Automation is the focus of intense interest in the global banking industry. Many banks are rushing to deploy the latest automation technologies in the hope of delivering the next wave of productivity, cost savings, and improvement in customer experiences. While the results have been mixed thus far, McKinsey expects that early growing pains will ultimately give way to a transformation of banking, with outsized gains for the institutions that master the new capabilities.
There are clear success stories (see sidebar “Automation in financial services”), but many banks face sobering challenges. Some have installed hundreds of bots—software programs that automate repeated tasks—with very little to show in terms of efficiency and effectiveness. Some have launched numerous tactical pilots without a long-range plan, resulting in confusion and challenges in scaling. Other banks have trained developers but have been unable to move solutions into production. Still more have begun the automation process only to find they lack the capabilities required to move the work forward, much less transform the bank in any comprehensive fashion.
Despite some early setbacks in the application of robotics and artificial intelligence (AI) to bank processes, the future is bright. The technology is rapidly maturing, and domain expertise is developing among both banks and vendors—many of which are moving away from the one-solution-fits-all “hammer and nail” approach toward more specialized solutions. Banks are also learning critical lessons about workflow in this new world—for example, how to more effectively manage handoffs between man and machine, and where typical process redesign/re-engineering can be put off or even skipped in favor of automation—particularly where systems are likely to be replaced.
a second wave of automation and AI emerging in the next few years, in which machines will do up to 10 to 25 percent of work across bank functions, increasing capacity and freeing employees to focus on higher-value tasks and projects. To capture this opportunity, banks must take a strategic, rather than tactical, approach. In some cases, they will need to design new processes that are optimized for automated/AI work, rather than for people, and couple specialized domain expertise from vendors with in-house capabilities to automate and bolt in a new way of working.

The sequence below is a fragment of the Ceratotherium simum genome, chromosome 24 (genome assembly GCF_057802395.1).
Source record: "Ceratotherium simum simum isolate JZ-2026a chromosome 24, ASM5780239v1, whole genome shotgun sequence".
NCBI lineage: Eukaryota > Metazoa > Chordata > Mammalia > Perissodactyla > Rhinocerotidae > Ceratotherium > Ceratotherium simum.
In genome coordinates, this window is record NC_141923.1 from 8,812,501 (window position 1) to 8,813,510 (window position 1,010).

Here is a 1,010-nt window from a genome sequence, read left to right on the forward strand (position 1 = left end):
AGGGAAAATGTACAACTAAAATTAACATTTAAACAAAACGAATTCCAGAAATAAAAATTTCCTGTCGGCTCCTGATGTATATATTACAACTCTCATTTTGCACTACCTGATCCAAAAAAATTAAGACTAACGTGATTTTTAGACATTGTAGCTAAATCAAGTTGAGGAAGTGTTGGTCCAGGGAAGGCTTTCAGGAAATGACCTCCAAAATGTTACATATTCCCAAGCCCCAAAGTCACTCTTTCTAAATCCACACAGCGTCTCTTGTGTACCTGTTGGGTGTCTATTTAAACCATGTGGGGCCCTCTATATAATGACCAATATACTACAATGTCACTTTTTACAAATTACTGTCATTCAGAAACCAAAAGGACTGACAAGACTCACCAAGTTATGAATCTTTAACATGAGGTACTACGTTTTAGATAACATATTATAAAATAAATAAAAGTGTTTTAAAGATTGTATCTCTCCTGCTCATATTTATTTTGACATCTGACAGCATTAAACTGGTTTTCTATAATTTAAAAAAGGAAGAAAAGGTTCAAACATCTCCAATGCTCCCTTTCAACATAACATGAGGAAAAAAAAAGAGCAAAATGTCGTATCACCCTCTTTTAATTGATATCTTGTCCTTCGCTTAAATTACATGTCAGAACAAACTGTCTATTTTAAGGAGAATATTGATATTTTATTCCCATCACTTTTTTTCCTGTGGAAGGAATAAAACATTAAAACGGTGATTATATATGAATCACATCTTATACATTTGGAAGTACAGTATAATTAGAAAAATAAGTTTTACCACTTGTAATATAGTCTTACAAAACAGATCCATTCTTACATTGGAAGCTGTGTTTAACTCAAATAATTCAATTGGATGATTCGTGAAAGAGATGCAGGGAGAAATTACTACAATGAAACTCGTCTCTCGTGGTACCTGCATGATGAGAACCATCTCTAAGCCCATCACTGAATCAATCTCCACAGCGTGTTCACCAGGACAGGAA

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A strategic transformation that
delivers the full benefits of automation should be based on six building blocks:
Develop the end state vision and strategy. Successful banks develop a bank-wide vision for the future, reimagining how they will be organized and how work will get done—both with the automation capabilities that exist today and those on the horizon. They focus on automating the processes that are essential to their long-term competitiveness, and turn to vendors for the processes they expect to become commodities (for example, routine finance functions, basic reporting). Banks should begin with a rapid diagnostic to assess the full value at stake, define organizational aspirations, and develop a high-level implementation sequencing, or roadmap, to achieving those aspirations. Banks should not hesitate to set ambitious targets, aiming to lower costs by more than a third and turn their restructured cost base into a competitive advantage.
Set up a small central team. Putting a well-run center of excellence (COE) in place early is critical to the long-term automation effort. A COE administers the enterprise-wide approach to transformation, and plays a number of critical roles, from managing vendor relationships to building capabilities and interfacing with the business and critical support functions—in particular IT and human resources.
There are many potential designs for a COE. A key consideration is the center’s capabilities, which should include not only technical capabilities, but those needed to reimagine groups and organizations, redefine how people will work with technology, work with multiple stakeholders across the bank, and translate new ways of working into measurable efficiencies. These capabilities will enable the bank to adopt—and adapt to—future technologies.